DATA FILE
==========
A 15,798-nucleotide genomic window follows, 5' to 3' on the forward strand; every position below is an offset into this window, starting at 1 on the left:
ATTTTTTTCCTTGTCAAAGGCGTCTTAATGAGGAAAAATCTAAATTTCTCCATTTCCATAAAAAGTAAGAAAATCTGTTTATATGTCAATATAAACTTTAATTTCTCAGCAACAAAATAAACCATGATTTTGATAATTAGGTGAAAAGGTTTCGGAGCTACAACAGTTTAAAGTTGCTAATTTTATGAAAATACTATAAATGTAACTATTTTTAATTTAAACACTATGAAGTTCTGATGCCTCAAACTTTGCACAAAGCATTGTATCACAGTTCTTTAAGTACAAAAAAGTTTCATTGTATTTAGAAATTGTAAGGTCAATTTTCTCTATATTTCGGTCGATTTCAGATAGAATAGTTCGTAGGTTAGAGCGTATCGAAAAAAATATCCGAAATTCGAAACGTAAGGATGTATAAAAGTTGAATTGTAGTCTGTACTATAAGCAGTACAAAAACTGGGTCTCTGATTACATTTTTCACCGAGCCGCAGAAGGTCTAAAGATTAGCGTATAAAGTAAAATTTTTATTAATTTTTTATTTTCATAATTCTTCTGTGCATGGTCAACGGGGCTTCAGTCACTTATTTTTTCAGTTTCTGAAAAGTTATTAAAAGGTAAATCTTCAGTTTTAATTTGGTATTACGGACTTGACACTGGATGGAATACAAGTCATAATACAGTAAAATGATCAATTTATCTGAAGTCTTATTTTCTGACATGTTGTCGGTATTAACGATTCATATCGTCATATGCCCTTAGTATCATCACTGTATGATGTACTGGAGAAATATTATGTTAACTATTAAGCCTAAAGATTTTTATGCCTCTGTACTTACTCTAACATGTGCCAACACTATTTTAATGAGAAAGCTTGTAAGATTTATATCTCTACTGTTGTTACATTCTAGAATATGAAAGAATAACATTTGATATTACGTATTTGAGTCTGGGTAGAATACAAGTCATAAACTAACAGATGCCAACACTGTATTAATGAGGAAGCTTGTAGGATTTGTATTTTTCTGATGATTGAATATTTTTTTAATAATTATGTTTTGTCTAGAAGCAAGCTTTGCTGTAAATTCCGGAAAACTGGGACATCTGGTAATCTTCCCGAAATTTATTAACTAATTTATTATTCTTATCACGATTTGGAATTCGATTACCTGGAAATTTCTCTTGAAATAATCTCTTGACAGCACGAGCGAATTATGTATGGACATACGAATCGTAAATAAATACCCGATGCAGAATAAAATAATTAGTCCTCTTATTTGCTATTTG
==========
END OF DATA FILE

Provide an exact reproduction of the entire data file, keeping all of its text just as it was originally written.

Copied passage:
A 15,798-nucleotide genomic window follows, 5' to 3' on the forward strand; every position below is an offset into this window, starting at 1 on the left:
ATTTTTTTCCTTGTCAAAGGCGTCTTAATGAGGAAAAATCTAAATTTCTCCATTTCCATAAAAAGTAAGAAAATCTGTTTATATGTCAATATAAACTTTAATTTCTCAGCAACAAAATAAACCATGATTTTGATAATTAGGTGAAAAGGTTTCGGAGCTACAACAGTTTAAAGTTGCTAATTTTATGAAAATACTATAAATGTAACTATTTTTAATTTAAACACTATGAAGTTCTGATGCCTCAAACTTTGCACAAAGCATTGTATCACAGTTCTTTAAGTACAAAAAAGTTTCATTGTATTTAGAAATTGTAAGGTCAATTTTCTCTATATTTCGGTCGATTTCAGATAGAATAGTTCGTAGGTTAGAGCGTATCGAAAAAAATATCCGAAATTCGAAACGTAAGGATGTATAAAAGTTGAATTGTAGTCTGTACTATAAGCAGTACAAAAACTGGGTCTCTGATTACATTTTTCACCGAGCCGCAGAAGGTCTAAAGATTAGCGTATAAAGTAAAATTTTTATTAATTTTTTATTTTCATAATTCTTCTGTGCATGGTCAACGGGGCTTCAGTCACTTATTTTTTCAGTTTCTGAAAAGTTATTAAAAGGTAAATCTTCAGTTTTAATTTGGTATTACGGACTTGACACTGGATGGAATACAAGTCATAATACAGTAAAATGATCAATTTATCTGAAGTCTTATTTTCTGACATGTTGTCGGTATTAACGATTCATATCGTCATATGCCCTTAGTATCATCACTGTATGATGTACTGGAGAAATATTATGTTAACTATTAAGCCTAAAGATTTTTATGCCTCTGTACTTACTCTAACATGTGCCAACACTATTTTAATGAGAAAGCTTGTAAGATTTATATCTCTACTGTTGTTACATTCTAGAATATGAAAGAATAACATTTGATATTACGTATTTGAGTCTGGGTAGAATACAAGTCATAAACTAACAGATGCCAACACTGTATTAATGAGGAAGCTTGTAGGATTTGTATTTTTCTGATGATTGAATATTTTTTTAATAATTATGTTTTGTCTAGAAGCAAGCTTTGCTGTAAATTCCGGAAAACTGGGACATCTGGTAATCTTCCCGAAATTTATTAACTAATTTATTATTCTTATCACGATTTGGAATTCGATTACCTGGAAATTTCTCTTGAAATAATCTCTTGACAGCACGAGCGAATTATGTATGGACATACGAATCGTAAATAAATACCCGATGCAGAATAAAATAATTAGTCCTCTTATTTGCTATTTG